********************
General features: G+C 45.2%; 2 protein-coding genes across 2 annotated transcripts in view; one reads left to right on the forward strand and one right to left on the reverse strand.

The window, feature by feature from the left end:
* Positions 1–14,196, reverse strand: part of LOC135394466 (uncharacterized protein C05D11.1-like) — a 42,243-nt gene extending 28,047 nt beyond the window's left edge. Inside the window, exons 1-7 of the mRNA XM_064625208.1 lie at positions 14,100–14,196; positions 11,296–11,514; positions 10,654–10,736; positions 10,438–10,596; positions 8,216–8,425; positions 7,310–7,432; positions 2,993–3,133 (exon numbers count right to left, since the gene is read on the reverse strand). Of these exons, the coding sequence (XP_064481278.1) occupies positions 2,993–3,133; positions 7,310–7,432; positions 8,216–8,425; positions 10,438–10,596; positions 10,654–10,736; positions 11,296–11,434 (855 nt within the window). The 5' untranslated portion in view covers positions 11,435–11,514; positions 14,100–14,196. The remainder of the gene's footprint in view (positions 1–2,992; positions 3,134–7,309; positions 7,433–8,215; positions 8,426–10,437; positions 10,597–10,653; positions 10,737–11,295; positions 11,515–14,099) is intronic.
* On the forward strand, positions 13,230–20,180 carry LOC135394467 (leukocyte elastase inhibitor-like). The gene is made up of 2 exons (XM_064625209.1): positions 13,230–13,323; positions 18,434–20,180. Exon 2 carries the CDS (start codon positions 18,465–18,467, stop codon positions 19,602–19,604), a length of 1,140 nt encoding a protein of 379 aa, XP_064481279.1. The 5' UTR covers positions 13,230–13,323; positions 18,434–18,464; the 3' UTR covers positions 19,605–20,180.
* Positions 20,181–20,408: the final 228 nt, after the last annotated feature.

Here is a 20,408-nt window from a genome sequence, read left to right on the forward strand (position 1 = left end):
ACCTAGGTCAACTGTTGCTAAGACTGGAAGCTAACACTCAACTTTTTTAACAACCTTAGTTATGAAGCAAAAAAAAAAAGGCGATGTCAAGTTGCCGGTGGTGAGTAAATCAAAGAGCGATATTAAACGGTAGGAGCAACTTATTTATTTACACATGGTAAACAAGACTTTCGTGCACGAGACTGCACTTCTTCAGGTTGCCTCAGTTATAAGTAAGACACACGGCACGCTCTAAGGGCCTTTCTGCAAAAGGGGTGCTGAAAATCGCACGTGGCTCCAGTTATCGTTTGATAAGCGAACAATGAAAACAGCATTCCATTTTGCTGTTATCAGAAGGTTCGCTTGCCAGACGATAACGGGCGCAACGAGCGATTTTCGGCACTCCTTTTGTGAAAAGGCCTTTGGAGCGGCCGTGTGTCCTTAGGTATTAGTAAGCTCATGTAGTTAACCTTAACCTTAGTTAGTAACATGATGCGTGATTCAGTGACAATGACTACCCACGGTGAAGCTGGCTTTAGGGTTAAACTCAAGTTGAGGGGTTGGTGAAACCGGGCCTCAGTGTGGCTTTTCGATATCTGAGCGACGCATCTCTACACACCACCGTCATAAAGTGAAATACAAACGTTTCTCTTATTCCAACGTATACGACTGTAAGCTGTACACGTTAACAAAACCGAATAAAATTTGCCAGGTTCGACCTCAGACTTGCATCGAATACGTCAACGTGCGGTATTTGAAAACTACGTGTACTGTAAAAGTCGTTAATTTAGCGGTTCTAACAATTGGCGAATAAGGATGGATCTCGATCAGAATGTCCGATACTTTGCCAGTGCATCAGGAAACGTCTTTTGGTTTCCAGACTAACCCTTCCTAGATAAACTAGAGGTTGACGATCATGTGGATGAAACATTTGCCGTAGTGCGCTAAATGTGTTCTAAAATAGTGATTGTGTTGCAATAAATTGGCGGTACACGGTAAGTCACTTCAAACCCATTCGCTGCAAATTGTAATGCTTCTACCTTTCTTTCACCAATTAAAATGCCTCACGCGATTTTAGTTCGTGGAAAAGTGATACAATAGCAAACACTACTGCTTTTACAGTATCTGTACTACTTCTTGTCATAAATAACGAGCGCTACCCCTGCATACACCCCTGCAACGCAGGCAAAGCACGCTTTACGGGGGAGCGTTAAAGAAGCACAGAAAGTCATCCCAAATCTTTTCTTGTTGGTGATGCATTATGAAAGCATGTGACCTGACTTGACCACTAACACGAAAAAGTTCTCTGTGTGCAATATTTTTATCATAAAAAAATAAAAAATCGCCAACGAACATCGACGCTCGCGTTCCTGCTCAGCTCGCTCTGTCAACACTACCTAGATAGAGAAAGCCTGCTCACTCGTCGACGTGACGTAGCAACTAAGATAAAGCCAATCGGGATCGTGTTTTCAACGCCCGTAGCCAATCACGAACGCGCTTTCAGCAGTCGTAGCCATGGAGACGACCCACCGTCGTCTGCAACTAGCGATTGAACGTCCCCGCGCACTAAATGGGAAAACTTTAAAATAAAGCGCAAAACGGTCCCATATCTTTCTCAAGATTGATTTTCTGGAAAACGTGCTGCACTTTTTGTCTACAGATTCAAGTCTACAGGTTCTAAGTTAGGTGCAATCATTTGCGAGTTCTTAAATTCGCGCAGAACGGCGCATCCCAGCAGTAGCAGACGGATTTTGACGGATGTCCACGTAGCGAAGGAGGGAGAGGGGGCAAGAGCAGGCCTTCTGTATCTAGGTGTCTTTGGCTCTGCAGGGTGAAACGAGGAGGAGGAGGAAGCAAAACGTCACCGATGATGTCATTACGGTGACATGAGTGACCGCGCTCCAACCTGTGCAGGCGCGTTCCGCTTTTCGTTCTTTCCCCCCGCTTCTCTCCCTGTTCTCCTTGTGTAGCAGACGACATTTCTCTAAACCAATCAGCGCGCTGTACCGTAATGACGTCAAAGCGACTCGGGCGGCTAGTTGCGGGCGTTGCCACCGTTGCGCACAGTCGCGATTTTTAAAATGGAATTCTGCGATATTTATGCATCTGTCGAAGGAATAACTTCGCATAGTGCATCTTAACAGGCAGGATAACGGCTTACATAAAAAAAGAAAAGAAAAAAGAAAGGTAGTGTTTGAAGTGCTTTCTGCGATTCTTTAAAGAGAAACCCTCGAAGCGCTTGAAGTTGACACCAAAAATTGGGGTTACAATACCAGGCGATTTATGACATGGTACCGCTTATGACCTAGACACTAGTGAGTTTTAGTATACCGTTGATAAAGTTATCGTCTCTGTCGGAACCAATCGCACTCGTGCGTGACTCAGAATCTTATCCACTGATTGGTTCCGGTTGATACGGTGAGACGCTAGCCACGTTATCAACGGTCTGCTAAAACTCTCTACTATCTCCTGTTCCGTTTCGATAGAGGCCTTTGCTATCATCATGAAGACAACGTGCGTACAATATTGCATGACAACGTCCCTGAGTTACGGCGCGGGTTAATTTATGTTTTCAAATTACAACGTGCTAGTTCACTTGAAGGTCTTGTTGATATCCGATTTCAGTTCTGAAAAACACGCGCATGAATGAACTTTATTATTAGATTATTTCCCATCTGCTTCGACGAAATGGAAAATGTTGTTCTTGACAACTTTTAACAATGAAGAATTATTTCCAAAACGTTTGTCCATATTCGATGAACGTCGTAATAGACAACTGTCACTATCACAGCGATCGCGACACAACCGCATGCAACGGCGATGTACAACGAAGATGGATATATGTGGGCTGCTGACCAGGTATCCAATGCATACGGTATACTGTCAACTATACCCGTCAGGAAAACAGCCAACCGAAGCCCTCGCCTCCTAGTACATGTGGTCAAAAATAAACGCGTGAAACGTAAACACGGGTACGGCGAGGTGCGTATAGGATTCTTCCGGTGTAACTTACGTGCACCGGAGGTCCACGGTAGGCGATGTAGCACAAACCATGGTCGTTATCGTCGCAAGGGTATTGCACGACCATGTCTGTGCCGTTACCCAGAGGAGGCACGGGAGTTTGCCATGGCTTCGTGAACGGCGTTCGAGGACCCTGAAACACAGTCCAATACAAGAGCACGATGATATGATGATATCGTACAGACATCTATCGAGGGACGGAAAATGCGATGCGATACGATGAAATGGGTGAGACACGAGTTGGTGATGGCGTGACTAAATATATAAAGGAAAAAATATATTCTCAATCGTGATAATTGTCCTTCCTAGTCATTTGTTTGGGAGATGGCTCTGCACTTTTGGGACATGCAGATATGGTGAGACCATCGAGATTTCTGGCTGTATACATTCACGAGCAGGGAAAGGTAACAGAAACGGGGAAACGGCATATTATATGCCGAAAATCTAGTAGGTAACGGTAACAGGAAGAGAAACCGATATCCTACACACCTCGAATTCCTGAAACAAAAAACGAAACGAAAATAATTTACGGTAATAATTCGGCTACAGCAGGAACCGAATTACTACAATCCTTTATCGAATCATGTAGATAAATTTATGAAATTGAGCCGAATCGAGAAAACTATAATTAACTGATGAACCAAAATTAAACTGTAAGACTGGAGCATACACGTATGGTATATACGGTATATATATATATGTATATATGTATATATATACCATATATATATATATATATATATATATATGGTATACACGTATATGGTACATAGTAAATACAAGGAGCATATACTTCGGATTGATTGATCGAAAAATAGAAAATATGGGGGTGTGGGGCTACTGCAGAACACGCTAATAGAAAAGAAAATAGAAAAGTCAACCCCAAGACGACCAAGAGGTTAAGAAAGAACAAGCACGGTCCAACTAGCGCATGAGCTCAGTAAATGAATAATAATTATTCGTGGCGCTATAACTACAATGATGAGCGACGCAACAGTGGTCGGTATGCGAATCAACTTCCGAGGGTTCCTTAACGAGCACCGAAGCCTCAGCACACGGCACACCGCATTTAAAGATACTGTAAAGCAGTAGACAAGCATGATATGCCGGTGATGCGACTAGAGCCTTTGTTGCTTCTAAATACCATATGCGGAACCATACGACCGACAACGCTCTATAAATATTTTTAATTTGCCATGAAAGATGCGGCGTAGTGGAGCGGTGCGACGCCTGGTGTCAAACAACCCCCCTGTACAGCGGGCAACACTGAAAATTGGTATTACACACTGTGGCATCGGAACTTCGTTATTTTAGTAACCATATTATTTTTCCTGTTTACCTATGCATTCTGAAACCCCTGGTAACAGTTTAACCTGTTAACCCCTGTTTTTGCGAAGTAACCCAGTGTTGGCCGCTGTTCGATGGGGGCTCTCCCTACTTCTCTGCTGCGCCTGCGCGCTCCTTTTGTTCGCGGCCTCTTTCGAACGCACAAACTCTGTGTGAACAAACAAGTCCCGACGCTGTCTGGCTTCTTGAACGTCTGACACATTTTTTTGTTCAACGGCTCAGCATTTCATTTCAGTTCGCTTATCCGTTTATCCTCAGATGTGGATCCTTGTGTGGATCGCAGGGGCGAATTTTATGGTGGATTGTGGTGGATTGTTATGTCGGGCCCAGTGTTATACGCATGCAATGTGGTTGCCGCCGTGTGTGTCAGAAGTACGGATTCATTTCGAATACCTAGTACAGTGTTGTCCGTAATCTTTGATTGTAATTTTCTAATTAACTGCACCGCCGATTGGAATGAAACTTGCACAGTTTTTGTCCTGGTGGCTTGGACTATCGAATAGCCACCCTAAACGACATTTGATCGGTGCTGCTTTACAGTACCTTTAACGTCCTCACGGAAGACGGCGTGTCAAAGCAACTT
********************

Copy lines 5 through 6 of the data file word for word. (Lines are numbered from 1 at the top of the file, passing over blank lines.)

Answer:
* Positions 20,181–20,408: the final 228 nt, after the last annotated feature.

Here is a 20,408-nt window from a genome sequence, read left to right on the forward strand (position 1 = left end):